Armageddon Time is about as insightful a film about white privilege as I have ever laid eyes on. What makes it so biting is how it sees racism and privilege as the result of both deliberate cruelty and unconscious self-obsession. I was reminded of something Brad Dourif’s doctor from Deadwood says: “I see as much misery out of them moving to justify their selves as them that set out to do harm.” A society of racial injustice and unequal opportunity is built a brick at a time by the justifications of individuals afraid for their own position; by those who fear that they only have enough capacity (of money, of time, of emotional energy) to see to themselves and their own circle. The gravitational pull of self-interest is hard to resist. Fat Mike has it right. He’s got his and I’ve got mine. The Graffs are basically well-meaning people. They do not espouse hateful rhetoric, even if they do fall right into prejudiced line the second one black boy’s existence poses some vague threat to their child’s future. There is an unspoken theme in Armageddon Time about how people act out their own past oppression against other exploited groups, passing their victimization along like a hot potato. The Graff family is vocally against Ronald Reagan but they are blithe participants in the society that is about to welcome Reaganism’s self-serving myopia with open arms. They may be registered as Democrats but they eagerly push Paul into a school and career track populated by the sons of the greedy, powerful and unprincipled. Many, this critic included, are perfectly willing to attack a system solely interested in securing prosperity and safety for a privileged handful of whites, but it takes a different sort of courage to disavow the benefits we receive from that system. To refuse what you are given and let your advantage go unused. Armageddon Time understands how hard it is for ostensibly progressive white people to refuse the money, so to speak, even when we know it has been stolen from the disadvantaged. We can critique the unjust enrichment of white over black all day long, but there is a tendency to do so in a very generalized way; a way that leaves our own selves out of the problem. The Graffs know things shouldn’t be the way they are, but they also feel they could really use any leg up that America is offering them. Even the noble and tolerant grandfather Aaron won’t say no to this arbitrary fortune. He accepts special treatment and remembers how recently the shoe was on the other foot. How not very long ago it would have been a Cossack’s boot breaking down their door. “The system is rigged and unfair,” we cry out and then discreetly drop the tainted coins into our pockets.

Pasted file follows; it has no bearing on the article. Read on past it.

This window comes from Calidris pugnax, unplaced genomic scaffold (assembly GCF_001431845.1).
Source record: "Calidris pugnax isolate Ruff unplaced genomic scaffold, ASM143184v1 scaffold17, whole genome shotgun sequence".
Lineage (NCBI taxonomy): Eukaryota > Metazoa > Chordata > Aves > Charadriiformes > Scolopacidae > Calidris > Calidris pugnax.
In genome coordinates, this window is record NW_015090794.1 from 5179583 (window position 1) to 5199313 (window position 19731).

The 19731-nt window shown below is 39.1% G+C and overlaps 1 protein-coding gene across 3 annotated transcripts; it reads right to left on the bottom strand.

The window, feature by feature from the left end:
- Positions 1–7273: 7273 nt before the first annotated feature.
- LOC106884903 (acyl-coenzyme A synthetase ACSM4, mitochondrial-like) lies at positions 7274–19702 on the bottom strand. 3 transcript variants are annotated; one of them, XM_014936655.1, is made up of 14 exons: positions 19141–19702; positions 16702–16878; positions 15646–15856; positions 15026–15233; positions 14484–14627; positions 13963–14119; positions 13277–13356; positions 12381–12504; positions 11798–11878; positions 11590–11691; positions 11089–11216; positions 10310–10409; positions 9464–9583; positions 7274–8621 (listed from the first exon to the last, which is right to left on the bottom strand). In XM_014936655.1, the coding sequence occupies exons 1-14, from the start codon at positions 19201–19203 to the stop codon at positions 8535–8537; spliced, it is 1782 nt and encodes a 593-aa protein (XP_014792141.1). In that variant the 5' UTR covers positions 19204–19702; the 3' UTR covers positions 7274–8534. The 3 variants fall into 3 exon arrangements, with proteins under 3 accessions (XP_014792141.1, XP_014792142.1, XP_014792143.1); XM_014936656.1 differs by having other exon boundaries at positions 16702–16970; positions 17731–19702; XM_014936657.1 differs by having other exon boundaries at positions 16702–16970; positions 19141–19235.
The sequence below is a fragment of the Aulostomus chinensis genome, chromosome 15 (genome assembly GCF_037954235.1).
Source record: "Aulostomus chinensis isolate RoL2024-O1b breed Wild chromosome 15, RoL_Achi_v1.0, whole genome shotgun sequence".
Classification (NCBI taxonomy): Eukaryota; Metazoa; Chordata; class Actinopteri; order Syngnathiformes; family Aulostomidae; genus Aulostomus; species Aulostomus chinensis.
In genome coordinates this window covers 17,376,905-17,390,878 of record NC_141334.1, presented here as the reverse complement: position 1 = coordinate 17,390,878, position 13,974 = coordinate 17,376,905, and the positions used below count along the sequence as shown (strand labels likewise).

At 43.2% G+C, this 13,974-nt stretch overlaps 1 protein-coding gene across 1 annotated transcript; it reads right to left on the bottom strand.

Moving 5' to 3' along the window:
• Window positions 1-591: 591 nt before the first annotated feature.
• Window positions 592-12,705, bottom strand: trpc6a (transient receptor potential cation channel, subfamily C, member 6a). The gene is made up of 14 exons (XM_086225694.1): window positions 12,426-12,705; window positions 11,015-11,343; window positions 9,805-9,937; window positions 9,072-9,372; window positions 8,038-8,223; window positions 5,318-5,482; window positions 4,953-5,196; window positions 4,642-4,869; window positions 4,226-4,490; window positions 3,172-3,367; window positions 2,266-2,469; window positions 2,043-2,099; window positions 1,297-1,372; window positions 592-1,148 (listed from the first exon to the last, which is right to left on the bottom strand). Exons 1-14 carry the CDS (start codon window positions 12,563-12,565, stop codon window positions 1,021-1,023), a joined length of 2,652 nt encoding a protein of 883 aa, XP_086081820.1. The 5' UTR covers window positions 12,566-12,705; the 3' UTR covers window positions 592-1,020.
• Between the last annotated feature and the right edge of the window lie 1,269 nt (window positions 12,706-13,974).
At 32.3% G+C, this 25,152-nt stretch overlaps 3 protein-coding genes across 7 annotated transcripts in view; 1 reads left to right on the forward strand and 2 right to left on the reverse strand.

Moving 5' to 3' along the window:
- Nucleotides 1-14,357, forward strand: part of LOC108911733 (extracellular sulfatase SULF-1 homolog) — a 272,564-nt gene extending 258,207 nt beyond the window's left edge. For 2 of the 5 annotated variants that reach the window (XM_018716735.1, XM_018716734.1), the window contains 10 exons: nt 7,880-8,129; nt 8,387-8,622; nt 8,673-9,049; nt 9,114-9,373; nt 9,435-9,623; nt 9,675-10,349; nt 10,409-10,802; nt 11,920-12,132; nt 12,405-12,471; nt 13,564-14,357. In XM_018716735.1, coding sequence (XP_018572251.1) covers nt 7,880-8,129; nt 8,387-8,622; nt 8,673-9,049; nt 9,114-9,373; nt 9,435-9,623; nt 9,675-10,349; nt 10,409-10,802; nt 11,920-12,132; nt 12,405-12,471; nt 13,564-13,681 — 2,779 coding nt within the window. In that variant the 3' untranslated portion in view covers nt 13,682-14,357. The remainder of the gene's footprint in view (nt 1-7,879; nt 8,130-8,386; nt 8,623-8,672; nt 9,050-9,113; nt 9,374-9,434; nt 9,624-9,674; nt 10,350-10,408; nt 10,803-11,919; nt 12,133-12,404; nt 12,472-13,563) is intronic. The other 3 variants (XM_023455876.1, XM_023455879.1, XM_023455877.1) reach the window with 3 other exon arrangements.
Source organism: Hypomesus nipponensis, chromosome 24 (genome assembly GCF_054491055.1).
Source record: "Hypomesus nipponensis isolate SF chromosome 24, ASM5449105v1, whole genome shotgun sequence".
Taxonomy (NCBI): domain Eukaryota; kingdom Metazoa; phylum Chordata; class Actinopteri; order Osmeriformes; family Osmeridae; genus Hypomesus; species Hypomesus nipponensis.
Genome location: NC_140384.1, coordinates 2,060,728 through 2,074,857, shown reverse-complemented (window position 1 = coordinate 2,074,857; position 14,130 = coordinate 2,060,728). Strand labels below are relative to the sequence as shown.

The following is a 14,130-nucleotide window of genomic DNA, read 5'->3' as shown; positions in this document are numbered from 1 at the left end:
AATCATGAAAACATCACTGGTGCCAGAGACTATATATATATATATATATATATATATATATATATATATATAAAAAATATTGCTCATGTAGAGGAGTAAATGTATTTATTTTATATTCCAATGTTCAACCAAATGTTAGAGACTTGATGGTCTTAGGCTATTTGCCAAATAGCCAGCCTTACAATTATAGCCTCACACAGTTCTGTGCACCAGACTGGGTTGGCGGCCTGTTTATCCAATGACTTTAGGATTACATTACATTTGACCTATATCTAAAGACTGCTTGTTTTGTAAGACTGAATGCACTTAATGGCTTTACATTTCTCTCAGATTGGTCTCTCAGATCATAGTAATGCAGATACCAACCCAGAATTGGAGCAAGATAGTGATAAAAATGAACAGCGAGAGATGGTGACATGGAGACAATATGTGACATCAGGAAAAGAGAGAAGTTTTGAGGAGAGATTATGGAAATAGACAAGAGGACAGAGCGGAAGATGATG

Armageddon Time is an intimately observed coming of age story for James Gray but it also has the foreboding of a slowly unfurling horror movie. The slasher waiting in the bushes is nothing less than the American 80s, and nobody’s ideals or best liberal intentions are safe. Gray’s wise, sober little tale has the clammy panic of a waking nightmare. The more Paul watches all of society degrade and devalue Johnny (from uncaring teachers who write him off to the police to even other black adolescents), the more incensed Paul becomes. That’s when the world starts to take on truly chilling undertones. Because he learns that all his righteous indignation, disgust and sorrow can’t give him the courage to really do anything about this injustice. The Armageddon in question is the total paralysis of human empathy and social action; the failure of our own convictions when we have to make a choice that might threaten our own interests. Meanwhile, Johnny Davis knows where his story is headed from the beginning. His resigned, worn out face tells us everything we need to know. He is heartbreakingly aware that no future has been set aside for him. When Paul worries about his teacher punishing them for ditching a field trip, Johnny chuckles knowingly and says, “Nothing’s gonna happen to you, man.” Johnny has Paul’s back with a tender ferocity. He doesn’t have a chance against this depraved system, but it hurts him to see it grind down his friend. Paul sadly finds himself tongue-tied when two rich classmates at his new school ask him if he ever went to school with blacks (but of course they don’t use the word “blacks”). The Graffs watch a Reagan interview where the incoming President warns that this generation might be the one to usher in Armageddon. His Armageddon is a rhetorical weapon, a fear cudgel that he will soon use to help herd America into a notoriously conformist chapter of its history. The true Armageddon isn’t what Reagan says it is but, in getting the American populace to buy into the idea, it does become a kind of self-fulfilling prophecy. The real cataclysm is the wilting of the American soul in the face of manufactured fear. The compromising of Americans’ principles as more of them prioritize their financial security and make peace with the limits of their power to help the stigmatized, brutalized and neglected. Sometimes that racist abuse takes the form of plain old neglect. When Paul is sent to the principal’s office, the principal doesn’t know what to do with him and sends him right back to class. The message is actually crueler than mere punishment. Society has repeatedly let Paul know that it doesn’t much care where he goes or what happens to him, just that there’s no real place for him. He simply doesn’t matter. I have heard and digested the criticisms of Armageddon Time as being just another exercise in white guilt. But I find James Gray’s self-immolating autobiography so clear-eyed and scorching that it avoids navel-gazing. It never feels like an act of indulgent self-flagellation or pat forgiveness. Certainly not forgiveness of any kind. It sees the human beings at the center of this story in all their dimensions, but it never lets a one of them off the hook. Under its muted, autumnal visual palette, Armageddon Time breathes a rebuking fire that consumes Gray’s loved ones and himself.